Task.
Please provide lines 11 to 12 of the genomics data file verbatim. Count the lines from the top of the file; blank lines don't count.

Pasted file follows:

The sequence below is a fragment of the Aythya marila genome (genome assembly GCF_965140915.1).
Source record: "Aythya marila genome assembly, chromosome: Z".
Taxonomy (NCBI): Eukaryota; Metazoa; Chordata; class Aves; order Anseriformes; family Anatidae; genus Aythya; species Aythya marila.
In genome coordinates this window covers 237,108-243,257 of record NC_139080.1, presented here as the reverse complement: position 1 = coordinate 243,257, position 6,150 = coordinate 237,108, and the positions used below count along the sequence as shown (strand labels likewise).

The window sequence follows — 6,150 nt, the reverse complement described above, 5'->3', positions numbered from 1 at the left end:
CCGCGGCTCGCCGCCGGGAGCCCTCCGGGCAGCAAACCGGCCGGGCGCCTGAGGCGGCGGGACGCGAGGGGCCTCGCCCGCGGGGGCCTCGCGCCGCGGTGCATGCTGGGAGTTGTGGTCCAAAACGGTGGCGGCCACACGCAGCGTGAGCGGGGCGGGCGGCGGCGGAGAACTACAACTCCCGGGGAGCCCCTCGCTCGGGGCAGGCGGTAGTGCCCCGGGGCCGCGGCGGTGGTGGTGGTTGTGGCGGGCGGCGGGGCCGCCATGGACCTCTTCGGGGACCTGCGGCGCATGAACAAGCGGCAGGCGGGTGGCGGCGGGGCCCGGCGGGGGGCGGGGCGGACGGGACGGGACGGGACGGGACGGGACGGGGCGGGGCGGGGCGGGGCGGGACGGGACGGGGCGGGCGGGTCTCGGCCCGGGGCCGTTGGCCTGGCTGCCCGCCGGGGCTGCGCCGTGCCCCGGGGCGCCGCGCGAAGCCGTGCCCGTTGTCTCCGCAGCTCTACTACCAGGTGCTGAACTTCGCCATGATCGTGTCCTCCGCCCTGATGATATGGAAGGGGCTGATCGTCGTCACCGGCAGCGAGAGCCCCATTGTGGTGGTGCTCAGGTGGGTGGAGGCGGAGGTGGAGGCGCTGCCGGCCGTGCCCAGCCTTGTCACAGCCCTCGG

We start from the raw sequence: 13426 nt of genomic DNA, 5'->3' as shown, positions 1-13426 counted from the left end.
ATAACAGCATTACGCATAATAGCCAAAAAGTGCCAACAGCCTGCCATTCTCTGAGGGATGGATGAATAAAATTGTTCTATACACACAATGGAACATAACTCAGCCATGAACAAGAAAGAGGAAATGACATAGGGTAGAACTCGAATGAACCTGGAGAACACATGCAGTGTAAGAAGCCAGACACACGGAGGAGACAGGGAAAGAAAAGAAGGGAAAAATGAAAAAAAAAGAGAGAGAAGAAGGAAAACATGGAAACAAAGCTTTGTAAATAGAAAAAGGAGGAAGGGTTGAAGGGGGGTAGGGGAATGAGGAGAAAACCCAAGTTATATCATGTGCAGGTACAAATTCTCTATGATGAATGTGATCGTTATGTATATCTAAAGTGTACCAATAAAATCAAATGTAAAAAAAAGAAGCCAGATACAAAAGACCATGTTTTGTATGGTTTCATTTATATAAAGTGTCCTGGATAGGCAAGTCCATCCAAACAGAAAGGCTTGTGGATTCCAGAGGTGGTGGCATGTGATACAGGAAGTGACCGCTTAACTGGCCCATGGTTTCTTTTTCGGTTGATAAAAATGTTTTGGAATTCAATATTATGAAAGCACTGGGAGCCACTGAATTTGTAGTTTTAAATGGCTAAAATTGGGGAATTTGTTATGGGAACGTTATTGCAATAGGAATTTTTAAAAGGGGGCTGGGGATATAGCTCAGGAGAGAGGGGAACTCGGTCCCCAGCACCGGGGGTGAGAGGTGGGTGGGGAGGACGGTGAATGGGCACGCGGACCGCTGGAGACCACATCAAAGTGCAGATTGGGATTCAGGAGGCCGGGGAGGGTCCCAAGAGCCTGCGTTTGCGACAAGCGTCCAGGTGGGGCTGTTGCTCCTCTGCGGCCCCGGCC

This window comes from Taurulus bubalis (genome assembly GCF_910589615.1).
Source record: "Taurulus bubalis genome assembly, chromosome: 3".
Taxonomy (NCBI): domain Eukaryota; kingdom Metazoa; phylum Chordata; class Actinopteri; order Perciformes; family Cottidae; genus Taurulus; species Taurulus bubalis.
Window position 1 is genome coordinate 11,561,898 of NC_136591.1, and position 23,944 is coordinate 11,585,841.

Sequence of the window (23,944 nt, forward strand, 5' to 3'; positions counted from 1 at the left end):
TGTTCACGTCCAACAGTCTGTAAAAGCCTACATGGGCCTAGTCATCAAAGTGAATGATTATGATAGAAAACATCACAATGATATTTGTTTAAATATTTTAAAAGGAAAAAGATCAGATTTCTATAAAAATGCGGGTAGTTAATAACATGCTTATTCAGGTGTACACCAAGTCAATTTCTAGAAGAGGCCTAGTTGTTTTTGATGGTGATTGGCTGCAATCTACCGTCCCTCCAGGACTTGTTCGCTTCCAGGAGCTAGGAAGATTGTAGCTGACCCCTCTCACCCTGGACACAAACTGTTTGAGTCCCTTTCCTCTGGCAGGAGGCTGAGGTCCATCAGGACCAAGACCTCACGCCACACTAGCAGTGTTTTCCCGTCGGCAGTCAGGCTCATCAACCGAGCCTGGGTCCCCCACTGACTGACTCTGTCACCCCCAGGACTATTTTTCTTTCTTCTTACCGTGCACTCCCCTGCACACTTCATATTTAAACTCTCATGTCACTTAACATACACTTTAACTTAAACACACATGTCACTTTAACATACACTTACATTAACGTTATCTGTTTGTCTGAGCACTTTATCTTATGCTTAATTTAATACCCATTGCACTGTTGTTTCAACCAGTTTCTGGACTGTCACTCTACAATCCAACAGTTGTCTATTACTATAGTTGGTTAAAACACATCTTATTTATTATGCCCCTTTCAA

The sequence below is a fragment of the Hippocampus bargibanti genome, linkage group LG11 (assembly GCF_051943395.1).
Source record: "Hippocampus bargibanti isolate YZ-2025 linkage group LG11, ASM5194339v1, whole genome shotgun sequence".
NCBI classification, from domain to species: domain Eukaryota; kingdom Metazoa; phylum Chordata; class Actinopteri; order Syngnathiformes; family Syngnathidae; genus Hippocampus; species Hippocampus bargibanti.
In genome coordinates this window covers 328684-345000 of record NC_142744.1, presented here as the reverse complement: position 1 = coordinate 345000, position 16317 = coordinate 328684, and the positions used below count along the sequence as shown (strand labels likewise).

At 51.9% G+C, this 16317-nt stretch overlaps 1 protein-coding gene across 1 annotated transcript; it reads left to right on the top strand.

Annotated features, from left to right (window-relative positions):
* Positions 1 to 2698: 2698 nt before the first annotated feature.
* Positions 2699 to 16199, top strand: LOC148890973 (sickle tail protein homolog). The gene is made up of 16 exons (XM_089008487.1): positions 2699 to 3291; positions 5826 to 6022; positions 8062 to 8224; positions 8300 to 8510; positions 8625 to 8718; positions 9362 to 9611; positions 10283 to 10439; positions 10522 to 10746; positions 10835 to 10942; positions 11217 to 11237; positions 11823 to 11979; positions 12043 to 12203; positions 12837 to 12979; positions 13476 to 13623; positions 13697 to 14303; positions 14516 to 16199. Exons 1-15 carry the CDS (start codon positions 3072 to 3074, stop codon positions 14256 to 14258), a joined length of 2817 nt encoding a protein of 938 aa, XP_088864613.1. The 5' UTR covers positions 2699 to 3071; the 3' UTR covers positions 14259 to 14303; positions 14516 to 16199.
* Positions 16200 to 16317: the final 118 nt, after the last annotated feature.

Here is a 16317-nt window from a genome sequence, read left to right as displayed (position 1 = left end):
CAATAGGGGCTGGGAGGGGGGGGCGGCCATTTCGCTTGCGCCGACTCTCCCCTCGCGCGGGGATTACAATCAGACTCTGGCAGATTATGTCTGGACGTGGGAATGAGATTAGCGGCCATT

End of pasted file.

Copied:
Taxonomy (NCBI): domain Eukaryota; kingdom Metazoa; phylum Chordata; class Actinopteri; order Perciformes; family Cottidae; genus Taurulus; species Taurulus bubalis.
Window position 1 is genome coordinate 11,561,898 of NC_136591.1, and position 23,944 is coordinate 11,585,841.